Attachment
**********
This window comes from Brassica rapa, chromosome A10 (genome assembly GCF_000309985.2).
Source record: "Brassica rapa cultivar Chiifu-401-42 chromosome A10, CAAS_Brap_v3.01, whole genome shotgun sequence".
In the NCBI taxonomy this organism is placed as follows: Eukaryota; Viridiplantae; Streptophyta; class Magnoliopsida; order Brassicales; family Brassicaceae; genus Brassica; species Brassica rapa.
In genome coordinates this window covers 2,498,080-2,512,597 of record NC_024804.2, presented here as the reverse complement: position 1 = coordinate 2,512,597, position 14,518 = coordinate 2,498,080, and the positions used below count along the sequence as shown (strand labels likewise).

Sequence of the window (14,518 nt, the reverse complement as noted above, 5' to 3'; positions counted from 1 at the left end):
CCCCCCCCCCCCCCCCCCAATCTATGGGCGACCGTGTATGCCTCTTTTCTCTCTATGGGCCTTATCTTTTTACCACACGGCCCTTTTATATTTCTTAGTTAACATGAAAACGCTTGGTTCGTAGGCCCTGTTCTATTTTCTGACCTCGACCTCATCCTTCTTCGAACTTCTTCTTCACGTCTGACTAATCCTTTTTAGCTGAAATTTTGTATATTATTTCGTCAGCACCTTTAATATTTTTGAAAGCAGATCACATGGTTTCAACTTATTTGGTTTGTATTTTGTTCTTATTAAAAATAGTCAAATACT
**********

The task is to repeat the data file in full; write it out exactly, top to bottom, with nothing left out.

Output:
This window comes from Brassica rapa, chromosome A10 (genome assembly GCF_000309985.2).
Source record: "Brassica rapa cultivar Chiifu-401-42 chromosome A10, CAAS_Brap_v3.01, whole genome shotgun sequence".
In the NCBI taxonomy this organism is placed as follows: Eukaryota; Viridiplantae; Streptophyta; class Magnoliopsida; order Brassicales; family Brassicaceae; genus Brassica; species Brassica rapa.
In genome coordinates this window covers 2,498,080-2,512,597 of record NC_024804.2, presented here as the reverse complement: position 1 = coordinate 2,512,597, position 14,518 = coordinate 2,498,080, and the positions used below count along the sequence as shown (strand labels likewise).

Sequence of the window (14,518 nt, the reverse complement as noted above, 5' to 3'; positions counted from 1 at the left end):
CCCCCCCCCCCCCCCCCCAATCTATGGGCGACCGTGTATGCCTCTTTTCTCTCTATGGGCCTTATCTTTTTACCACACGGCCCTTTTATATTTCTTAGTTAACATGAAAACGCTTGGTTCGTAGGCCCTGTTCTATTTTCTGACCTCGACCTCATCCTTCTTCGAACTTCTTCTTCACGTCTGACTAATCCTTTTTAGCTGAAATTTTGTATATTATTTCGTCAGCACCTTTAATATTTTTGAAAGCAGATCACATGGTTTCAACTTATTTGGTTTGTATTTTGTTCTTATTAAAAATAGTCAAATACT